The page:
Populist displays at UEFA: Is this 2024 or medieval Europe?

Football has become a mirror of society, showcasing the good, bad and ugly that come along with it

Turkish player Merih Demiral makes a controversial hand gesture as he celebrates scoring his team's second goal during the UEFA Euro 2024 round of 16 football match between Austria and Turkey in Leipzig on July 2, 2024.
Turkish player Merih Demiral makes a controversial hand gesture as he celebrates scoring his team's second goal during the UEFA Euro 2024 round of 16 football match between Austria and Turkey in Leipzig on July 2, 2024.

Populist displays at UEFA: Is this 2024 or medieval Europe?

On the green pitch, football players manoeuvre with precision and enviable composure, cheered on by thousands in the stands and millions of viewers watching from home, in cafes, and public squares. The ball seamlessly moves across the field, reflecting not only the agility of the player but the strategy behind each move. Momentum builds up to a climax in the moments before a goal is scored—or just barely misses.

The extraordinary technical prowess and physical exertion of players on display during the knockout stages of UEFA Euro 2024 are almost unworldly. Some players are in the game for more than two hours straight. The term "machines"—once exclusive to German players—can now be used to describe most players.

It is no surprise, then, that football has become such a transcendent sport. It has become a place for fans—and sometimes players themselves—to express their emotions or air their grievances—whether cultural, nationalist or political in nature.

Hamburg shock

While I was in Hamburg, Germany, I was struck by the heavy police presence during the football match between the Turkish and Austrian national teams. I was told this was because riots were expected no matter the match's outcome.

Turkey ended up winning, and soon enough, the street was flooded with jubilant Turkish fans, chanting "Turkiye, Turkiye" and waving flags and images of Kemal Ataturk—an image likely provocative to the average or extreme German nationalist.

But the most jarring moment actually happened during the game. After scoring a goal against Austria, Turkish player Merih Demiral threw up the symbol of the Grey Wolves —a movement known for its racist and supremacist ideology. Demiral knew this gesture would resonate with like-minded individuals—not only among Turks but also across Europe, especially at a time when the far right is experiencing its biggest surge in popularity since World War II.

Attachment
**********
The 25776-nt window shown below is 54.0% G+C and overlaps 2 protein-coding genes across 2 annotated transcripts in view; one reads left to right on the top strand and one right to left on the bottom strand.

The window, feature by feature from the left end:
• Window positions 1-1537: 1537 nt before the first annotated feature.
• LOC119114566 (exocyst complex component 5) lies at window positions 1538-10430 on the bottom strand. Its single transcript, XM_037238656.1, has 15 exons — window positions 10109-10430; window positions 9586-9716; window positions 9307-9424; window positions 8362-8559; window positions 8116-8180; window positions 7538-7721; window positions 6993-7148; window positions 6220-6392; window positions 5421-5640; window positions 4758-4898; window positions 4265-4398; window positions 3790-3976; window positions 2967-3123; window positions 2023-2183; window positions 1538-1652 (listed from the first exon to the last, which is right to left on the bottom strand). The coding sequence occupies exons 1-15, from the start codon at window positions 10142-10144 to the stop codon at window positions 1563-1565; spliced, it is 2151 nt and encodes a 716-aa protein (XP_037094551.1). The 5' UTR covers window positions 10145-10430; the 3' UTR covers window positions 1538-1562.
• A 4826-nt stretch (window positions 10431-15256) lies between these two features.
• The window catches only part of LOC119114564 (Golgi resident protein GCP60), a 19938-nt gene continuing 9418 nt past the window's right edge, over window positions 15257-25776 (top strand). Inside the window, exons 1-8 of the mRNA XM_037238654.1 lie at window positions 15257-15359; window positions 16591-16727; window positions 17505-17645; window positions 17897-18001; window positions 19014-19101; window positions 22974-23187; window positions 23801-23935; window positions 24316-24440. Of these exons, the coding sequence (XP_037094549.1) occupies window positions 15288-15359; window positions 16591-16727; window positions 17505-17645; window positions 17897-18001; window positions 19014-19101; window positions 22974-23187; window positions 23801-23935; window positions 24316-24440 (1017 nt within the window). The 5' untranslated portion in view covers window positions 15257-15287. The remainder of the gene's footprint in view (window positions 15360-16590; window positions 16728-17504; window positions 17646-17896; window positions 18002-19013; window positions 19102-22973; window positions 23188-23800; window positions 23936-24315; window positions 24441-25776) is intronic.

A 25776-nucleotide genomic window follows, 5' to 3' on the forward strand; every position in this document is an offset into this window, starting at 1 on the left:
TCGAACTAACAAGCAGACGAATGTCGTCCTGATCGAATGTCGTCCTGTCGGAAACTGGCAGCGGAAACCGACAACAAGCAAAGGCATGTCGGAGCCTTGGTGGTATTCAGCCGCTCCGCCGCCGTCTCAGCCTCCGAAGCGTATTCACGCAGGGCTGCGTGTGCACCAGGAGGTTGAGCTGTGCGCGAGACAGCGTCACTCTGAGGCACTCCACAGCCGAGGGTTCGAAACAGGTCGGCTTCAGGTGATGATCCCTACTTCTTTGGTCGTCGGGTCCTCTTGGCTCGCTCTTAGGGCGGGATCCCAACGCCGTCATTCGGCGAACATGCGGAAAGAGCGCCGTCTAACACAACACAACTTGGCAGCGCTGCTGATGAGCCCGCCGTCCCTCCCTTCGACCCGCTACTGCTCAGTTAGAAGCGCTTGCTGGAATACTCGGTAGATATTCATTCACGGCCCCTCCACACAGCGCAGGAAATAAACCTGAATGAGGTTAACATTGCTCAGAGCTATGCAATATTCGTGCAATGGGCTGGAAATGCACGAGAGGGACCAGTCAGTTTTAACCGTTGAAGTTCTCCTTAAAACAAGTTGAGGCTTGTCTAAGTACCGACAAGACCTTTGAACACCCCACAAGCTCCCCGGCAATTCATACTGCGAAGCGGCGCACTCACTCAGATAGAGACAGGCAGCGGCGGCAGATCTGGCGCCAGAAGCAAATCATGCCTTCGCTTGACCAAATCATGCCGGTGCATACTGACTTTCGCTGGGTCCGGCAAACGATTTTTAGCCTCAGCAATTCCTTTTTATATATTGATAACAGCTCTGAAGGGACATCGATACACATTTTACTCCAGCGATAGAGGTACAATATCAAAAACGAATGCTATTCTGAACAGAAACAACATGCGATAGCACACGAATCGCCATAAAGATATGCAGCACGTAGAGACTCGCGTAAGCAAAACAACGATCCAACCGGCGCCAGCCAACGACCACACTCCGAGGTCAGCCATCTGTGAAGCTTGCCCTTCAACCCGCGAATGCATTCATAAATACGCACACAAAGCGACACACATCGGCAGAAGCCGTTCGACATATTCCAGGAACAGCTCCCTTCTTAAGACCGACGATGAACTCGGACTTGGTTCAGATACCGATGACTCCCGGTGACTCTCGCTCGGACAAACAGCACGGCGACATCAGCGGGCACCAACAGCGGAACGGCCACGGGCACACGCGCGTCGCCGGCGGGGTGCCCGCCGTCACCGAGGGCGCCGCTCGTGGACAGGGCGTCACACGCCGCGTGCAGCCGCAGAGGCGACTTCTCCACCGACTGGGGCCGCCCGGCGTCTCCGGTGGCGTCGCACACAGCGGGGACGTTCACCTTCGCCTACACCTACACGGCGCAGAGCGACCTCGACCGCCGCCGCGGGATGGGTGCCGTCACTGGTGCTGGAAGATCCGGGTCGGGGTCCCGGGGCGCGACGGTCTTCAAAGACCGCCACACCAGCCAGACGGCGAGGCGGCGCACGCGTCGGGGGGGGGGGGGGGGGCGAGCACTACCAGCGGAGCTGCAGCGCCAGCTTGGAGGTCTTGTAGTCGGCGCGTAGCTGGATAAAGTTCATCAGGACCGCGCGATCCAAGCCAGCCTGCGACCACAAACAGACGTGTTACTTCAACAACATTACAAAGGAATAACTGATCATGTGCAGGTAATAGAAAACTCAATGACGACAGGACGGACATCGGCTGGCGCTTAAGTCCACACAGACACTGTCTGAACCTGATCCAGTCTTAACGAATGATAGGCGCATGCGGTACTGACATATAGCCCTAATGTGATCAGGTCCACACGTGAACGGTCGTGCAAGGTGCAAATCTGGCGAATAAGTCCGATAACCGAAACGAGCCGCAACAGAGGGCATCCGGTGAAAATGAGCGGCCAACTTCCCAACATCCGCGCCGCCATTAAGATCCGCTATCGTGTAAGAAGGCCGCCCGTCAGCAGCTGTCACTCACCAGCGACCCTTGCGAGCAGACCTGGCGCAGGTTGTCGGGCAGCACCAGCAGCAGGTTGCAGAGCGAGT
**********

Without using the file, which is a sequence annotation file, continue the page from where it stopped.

And when Turkey lost its match against the Netherlands, disgruntled fans flooded the streets, but strangely enough, they started chanting against Syrian refugees. I found it ironic, being that these Turks were themselves the children of immigrants, but it just so happened that the match coincided with a surge in racist violence against Syrian refugees in Turkey, which had reached a peak in the days leading up to the game.

You cannot expect football players not to be influenced by the world around them. They are, after all, products of their societies.

Similarly, German-Turkish star Mesut Ozil knew the implications of his presence with Turkish President Recep Tayyip Erdogan and his wife in the stadium stands during the Turkey-Netherlands match. While it's uncertain if Ozil attended any German matches, no pictures suggesting such attendance circulated.

Football has become a mirror of society, showcasing the good, bad and ugly that come along with it. You cannot expect players not to be influenced by the world around them. They are, after all, products of their societies, often hailing from poorer and middle-class backgrounds. In Europe, many are the children or grandchildren of immigrants, struggling to integrate into society while also hanging onto their heritage.

But while football may mirror society at times, this doesn't mean that players are as in touch with the people in the street as we would like to believe. Today's athletes—particularly football players—belong to the elite and exclusive club of the extraordinarily wealthy. Most live lifestyles far removed from those of ordinary people. Only on the field—through their running, sweating, falling, hurting, crying, rejoicing, and screaming—are they relatable to the fans watching them.